13 May 2009

Sinatra and Racial Equality

My parents were among the last generation to like Frank Sinatra, the last really big pre-rock musician, while not being too impressed by the Beatles, one of the first really big rock bands (I count Elvis Presley as a transitional figure, a proto-rock musician). Thus, I associate Sinatra and the Rat Pack with traditional side of the 1960s social and cultural revolution in the United States. But, before the sex, drug and rock and roll revolution of the 1960s, the nation was already neck deep in the civil rights movement that sought to end racial segregation, which really took off in the 1950s. My parents, who were first generation college graduates and urban professionals who grew up in the rural Midwest, were a part of this movement themselves, particularly during their days in Atlanta, Georgia in the 1970s.

As a Square State diarist "fake consultant" explains, it turns out that Frank Sinatra was an important celebrity supporter of the civil rights movement who used his popularity to pressure Las Vegas venues to integrate and spoke out in favor of integration of the person to person friendship level. Who knew? It certainly gives me more respect for this music legend to know that this was the case.


Michael Malak said...

I don't particularly like or dislike Elvis' music, but from a historical perspective, he defined rock -- specifically, he put a white face on black rhythms (accents on even beats). There is not much separating Elvis from The Beatles other than JFK's assasination, which is where I pinpoint the beginning of the baby boomer cultural revolution. It was after three months of mourning that The Beatles appeared on the Ed Sullivan show.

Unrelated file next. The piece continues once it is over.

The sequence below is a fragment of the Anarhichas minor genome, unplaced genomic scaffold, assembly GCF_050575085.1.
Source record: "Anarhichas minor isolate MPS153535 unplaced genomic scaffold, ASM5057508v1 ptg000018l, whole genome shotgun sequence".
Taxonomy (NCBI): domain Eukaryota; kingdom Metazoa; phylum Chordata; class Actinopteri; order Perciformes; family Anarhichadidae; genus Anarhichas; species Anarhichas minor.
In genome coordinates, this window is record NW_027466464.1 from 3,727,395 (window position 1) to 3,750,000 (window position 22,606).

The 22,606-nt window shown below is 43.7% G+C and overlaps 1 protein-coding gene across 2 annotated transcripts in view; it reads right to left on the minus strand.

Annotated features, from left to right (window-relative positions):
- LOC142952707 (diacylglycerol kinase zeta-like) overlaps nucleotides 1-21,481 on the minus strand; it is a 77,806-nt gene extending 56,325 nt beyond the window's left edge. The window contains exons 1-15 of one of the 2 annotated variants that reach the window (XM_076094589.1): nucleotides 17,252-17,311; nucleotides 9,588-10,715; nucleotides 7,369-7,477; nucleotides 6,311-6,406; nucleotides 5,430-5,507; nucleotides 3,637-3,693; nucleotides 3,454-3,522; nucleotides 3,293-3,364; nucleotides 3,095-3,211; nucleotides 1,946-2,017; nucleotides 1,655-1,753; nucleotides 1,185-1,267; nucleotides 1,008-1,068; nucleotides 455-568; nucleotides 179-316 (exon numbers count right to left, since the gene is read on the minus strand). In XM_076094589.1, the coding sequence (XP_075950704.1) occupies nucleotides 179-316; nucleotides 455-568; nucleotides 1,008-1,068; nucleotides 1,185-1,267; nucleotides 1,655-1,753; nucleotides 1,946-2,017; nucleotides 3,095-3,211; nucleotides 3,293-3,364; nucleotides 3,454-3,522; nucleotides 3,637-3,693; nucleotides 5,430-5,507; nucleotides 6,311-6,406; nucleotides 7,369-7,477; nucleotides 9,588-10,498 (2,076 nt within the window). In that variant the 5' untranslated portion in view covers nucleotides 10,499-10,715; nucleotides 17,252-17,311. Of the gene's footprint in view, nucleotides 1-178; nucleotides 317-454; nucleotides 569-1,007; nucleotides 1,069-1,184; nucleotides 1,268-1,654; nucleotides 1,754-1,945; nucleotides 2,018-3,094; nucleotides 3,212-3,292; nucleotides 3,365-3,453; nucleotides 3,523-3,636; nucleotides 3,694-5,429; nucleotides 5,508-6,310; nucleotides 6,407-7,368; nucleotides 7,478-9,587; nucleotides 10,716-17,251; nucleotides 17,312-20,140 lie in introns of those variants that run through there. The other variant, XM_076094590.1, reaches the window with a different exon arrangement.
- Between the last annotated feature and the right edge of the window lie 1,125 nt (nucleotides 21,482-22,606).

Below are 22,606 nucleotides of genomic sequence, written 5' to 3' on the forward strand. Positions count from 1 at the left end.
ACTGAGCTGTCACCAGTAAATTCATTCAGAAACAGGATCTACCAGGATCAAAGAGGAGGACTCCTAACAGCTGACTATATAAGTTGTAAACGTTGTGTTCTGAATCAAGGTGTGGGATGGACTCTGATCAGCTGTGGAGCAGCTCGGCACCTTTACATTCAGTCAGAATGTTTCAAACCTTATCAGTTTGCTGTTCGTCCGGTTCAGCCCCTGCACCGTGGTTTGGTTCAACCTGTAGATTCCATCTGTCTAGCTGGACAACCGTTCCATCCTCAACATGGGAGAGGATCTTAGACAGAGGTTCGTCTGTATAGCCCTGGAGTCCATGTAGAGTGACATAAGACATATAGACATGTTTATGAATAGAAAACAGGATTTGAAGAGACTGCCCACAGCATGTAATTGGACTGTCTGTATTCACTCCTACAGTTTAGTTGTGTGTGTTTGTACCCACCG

Andrew Oh-Willeke said...

The Beatles music sounds relatively contemporary, even now. The music that Elvis played is very dated - no one would write anything close now.

Michael Malak said...

You seem to be objecting to the doo-wop element of Elvis, but that was also present in early Beatles. The Beatles self-consciously sought to redefine themselves every year and broke out of that mold, such as in their psychodelic endeavors as one example. This branching out and breaking of the 50's mold seems to be why you credit The Beatles as the first rock band.

At the root of this disagreement is an equivocation of the word "rock". The etymology of "rock 'n roll" is African-American slang for having sex. Thus from a historical perspective, we should credit those who took this term, applied it to music, and made both the term and the music mainstream.

But from a Gen X musical taste perspective, the creativity in later Beatles music is indeed the sort of experimentation one might encounter today.